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SUSE

It's Official - SuSE Linux 10.0 is Released!

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SUSE

Oct 6th: SUSE Linux 10.0 OSS GM has been released. The OpenSuSE site is slowing down already under a slashdot effect as the masses flock to get directions to download mirrors.

SuSE Goes Gold?

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SUSE

Yet to be officially announced, SuSE Linux 10.0 iso torrents, cd isos and delta isos are making their way to ftp mirrors around the world.

SuSE 10.1 Alpha1 Report

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Reviews
SUSE
-s

SuSE 10.1 Alpha 1 was recently announced even before 10.0 was even released. Those SuSE folks don't waste any time. No vacation for those boys! Poor fellars. And indeed they already have their plate full. They have begun to implement a few new features as well as using some beta software and they even broke a few things. I love alphas - seriously.

Learning the SUSE Linux shortcuts

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SUSE

SearchEnterpriseLinux.com caught up with Featherly, author of The Developer Shortcut Guide to SUSE Linux, to talk about his new book and to get his thoughts on where Linux and the open source applications market is heading.

SUSE Linux 10.1 Alpha1 "Auckland" is ready

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The development process of SUSE Linux 10.0 has barely concluded, but a new one, leading towards version 10.1, is already underway:

Is SUPER Superior?

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Reviews
SUSE
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SUPER is a project to optimize SuSE for speed and performance. In looking for an idea for my next article, I thought this project's lastest effort might make an interesting review. It's based on OpenSuSE's latest release, which is 10.0 RC1. Being concerned with speed and performance, this review could not help but compare SUPER's times with that of OpenSuSE's. However, there was another kink in the armor. I'd already compared OpenSuSE with Mandriva. I got to thinking, is SUPER really faster than other two contenders?

Thoughts about OpenSuSE

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SUSE

I caught up with Greg Mancusi-Ungaro, Director of Marketing, Linux and Open Source, at Novell, to ask for more details. Mancusi-Ungaro is the point person for the press on the openSUSE project. The openSUSE initiative was announced a month ago at LinuxWorld, and the response so far seems healthy.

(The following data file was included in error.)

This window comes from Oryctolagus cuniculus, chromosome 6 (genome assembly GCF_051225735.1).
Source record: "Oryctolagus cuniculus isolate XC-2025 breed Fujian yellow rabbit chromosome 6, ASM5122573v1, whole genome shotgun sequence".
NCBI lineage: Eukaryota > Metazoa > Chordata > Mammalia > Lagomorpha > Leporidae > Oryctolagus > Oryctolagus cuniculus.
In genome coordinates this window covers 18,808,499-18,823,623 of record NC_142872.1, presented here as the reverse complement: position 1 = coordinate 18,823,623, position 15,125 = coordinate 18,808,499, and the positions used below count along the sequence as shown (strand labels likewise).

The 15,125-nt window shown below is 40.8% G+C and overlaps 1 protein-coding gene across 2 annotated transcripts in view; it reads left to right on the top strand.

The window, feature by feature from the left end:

Suse Linux 10.0 to hit stores in early October

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SUSE

Novell on Wednesday announced its Suse Linux 10.0 operating system will be generally available early next month in retail or online stores. The new software emphasizes ease of use and is aimed at both developers and home users, according to the company.

OSS 10.0b4 report

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SUSE
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When they said "Blizzard," they weren't kiddin. It was merely a week ago when Beta 3 was released and today Beta 4 hit the mirrors. Actually I wasn't really expecting a beta 4, but since it's available, let's take a look. Most, I'd dare say almost all, the improvements and changes took place under the hood this time. However the OpenSuSe developers weren't letting any moss grow on them. There was quite a bit of work happening this week as evidenced by the extensive Changelog.

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More in Tux Machines

GNOME in Review and Outreachy in GNOME

  • Ten Years Past GNOME's 10x10 Goal, The Linux Desktop Is Still Far From Having A 10% Marketshare [Ed: The desktop itself is on the decline and they're not counting Chromebooks (or misuse the brand "Linux")]